The New Zealand Fringe Festival 2017: The Second Week
Week two of the New Zealand Fringe Festival has spies, sloppy parties and lots and lots of cats (at least 27, by our count). Our Fringe review team - Adam Goodall, Shannon Friday, Matt Loveranes, Mia Gaudin and Fiona McNamara - gets amongst it.
New Zealand Fringe Festival, Week Two (Friday 17 to Thursday 23 February): The Shows
Two Girls One Shop
Tomás Ford’s CHASE!
Rapanui: The Song of Stone
26 Cats Destroy the Patriarchy
the internet is where innocence goes to die and you can come too
May Contain Sex Scenes
Two Girls One Shop is an addictive combo of SupréTM electronica, teens talking shit and ‘filosophy’ on blowjobs, veganism and backpacking. The show is full of obscene jokes, to the point that you should consider the title a deliberate warning.
Simone and Sophia are best frenemies and employees of the country’s ‘highest-performing’ Glassons in Christchurch. The characters provide a light hearted (and concerning) insight into the vacuous lives of two young women: Simone’s self-obsession (she only eats half a low fat rice cracker for lunch) is balanced against Sophia’s misguided political and environmental activism (she follows human rights bloggers on Instagram and doesn’t drink water, because that’s where fish live, and fish need homes).
While we’re flooded with specific jokes about the Christchurch teen social scene (the city’s infamous obsession with class stratified by high schools is skewered over and over) the translation to a wider audience is effective given the global internet age from which these girls are spawned - they could be shit talking teens in Auckland, LA or London. The script is as tight as a pair of jeggings, full of snappy one liners and sketches; if it sags, it’s when when the jokes move too far into trite obscenity or the narrative gets too comfortable leaning on obvious cliches (a friend betrayed; a promotion undercut).
Two Girls One Shop is most satisfying when it reaches peak camp – Simone’s direct-address breakaways wrap us around her shellacked little finger, only to dump us into a hot mess of a slow-mo fight scene. Like a girl crushing hard, you’ll want to follow Sophia and Simone - even if they are too cool to accept your friend request. -- MG
BATS Theatre, Thursday 23 to Tuesday 28 February
For more information on Two Girls One Shop, go here.
It’s late (9:45pm, exactly). Before we can celebrate Jacob’s After Party at the local Fringe Bar, though, Jacob Brown needs to get sober. What better way to sober up than a promenade tour of Jacob’s favourite spots around town?
A simple and charming series of interactions with some eclectic characters around Wellington’s party centre, Jacob’s After Party works because Brown and the ensemble understand that the key to a good party is good company. Brown is an incredibly winning host, tackling each new obstacle with wide-eyed optimism and just the right amount of sass. Whether he’s avoiding his precocious sister or going on a twerk-off against a dance rival, each of his foils is absurd yet oddly endearing. All of them eventually fall for his good nature, too, despite some cheek from a couple. His genuine desire to make and keep friends always wins out, even if it takes some work.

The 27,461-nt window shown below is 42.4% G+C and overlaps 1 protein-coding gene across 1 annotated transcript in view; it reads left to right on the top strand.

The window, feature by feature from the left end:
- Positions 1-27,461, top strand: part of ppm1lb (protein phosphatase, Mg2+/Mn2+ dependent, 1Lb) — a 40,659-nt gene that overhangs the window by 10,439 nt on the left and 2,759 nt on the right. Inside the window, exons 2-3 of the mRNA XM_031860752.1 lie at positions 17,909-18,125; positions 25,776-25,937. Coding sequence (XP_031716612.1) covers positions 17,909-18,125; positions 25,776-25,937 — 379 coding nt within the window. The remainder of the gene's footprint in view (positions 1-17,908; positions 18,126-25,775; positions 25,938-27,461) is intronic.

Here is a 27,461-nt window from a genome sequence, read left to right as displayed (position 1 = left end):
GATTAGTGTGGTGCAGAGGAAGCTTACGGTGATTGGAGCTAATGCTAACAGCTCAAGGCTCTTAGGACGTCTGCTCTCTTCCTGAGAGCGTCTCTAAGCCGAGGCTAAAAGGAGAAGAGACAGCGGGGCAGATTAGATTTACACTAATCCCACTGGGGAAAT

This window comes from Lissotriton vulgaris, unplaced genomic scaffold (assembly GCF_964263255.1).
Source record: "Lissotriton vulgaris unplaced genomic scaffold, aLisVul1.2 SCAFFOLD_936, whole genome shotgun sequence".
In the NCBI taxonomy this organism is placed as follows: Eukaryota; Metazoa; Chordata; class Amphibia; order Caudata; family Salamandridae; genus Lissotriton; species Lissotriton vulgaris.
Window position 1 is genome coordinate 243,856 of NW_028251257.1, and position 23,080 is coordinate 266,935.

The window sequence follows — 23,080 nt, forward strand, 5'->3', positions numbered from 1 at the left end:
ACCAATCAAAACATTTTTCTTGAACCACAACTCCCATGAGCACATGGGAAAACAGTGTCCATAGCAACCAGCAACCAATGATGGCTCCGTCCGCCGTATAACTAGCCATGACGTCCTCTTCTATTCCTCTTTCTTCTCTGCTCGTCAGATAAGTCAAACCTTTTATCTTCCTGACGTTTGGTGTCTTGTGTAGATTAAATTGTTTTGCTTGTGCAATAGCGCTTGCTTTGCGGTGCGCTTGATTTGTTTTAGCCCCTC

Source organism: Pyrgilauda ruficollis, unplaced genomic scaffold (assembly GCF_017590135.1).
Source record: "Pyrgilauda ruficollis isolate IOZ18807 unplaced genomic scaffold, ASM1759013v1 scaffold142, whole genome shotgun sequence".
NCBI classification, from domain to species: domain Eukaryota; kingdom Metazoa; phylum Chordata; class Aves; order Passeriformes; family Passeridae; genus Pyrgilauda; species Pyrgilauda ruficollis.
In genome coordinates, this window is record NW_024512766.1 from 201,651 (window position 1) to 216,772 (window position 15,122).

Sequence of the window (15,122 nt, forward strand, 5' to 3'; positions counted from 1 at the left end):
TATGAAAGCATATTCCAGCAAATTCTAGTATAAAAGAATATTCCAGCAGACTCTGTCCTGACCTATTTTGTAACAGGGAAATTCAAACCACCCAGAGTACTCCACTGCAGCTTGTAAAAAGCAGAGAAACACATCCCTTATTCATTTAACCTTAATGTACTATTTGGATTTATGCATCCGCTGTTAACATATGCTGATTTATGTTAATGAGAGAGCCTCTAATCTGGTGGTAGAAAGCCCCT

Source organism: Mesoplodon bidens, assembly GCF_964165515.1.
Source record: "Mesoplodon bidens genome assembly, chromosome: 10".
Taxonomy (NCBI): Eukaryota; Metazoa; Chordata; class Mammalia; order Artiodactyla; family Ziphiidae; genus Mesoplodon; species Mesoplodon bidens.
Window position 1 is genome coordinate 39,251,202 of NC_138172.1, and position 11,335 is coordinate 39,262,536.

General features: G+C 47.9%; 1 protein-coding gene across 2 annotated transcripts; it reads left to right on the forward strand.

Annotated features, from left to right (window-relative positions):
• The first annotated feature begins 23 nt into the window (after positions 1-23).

Jacob’s Party, Apple Box Brand’s prequel to this show, tries so hard to make us like Brown that his efforts work against him. There are stretches of After Party that still feel raw and patched together, but the loose structure and attentive ensemble make this a much more natural playground for Brown’s excitable, awkward persona. This is the party I’d rather have, and this is the Jacob Brown I’d rather party with. -- ML
Courtenay Place, Thursday 23 to Saturday 25 February
For more information on Jacob's After Party, go here.
In the pre-show for Tomás Ford’s CHASE!, Ford banters with the audience and monochrome CCTV clips of Disney spy-hamster movie G-Force play on screens mounted upstage. It’s friendly and loose and irreverent and does nothing to prepare you for the show itself.
Ford’s cabaret-adjacent one-man musical follows Tomás, an abrasive, rule-breaking Aussie spy on the trail of a global drug ring. When his wife of six years leaves without so much as a goodbye, he goes into a depressive spiral of drinking and globetrotting, convinced there’s something more to her disappearance. It’s the perfect vehicle for Ford, an aggressively weird, absolutely hypnotic performer better known for his cabaret work and his sweaty, hyper-energetic Crap Music Rave Party. He bellows at audience members and caterwauls his way through rock ballads that all sound like riffs on Duran Duran’s theme for A View to a Kill. He’s a funhouse mirror reflection of the ugly possessive masculinity of so much spy cinema, True Lies on a ten-gin bender.
Ford’s a hurricane of a presence, one that CHASE! sometimes struggles to match. The languorously-edited noir visuals that play on the screens make the show feel scuzzier than Ford’s performance suggests and while all of the ballads are strong, a few of them rely too heavily on Ford’s asides for their comedy. CHASE! is a taste that can be difficult to acquire, but if you can acquire it, it's consistently surprising and bizarrely rewarding. -- AG
Gryphon Theatre, 22 Guhznee Street, Thursday 23 to Saturday 25 February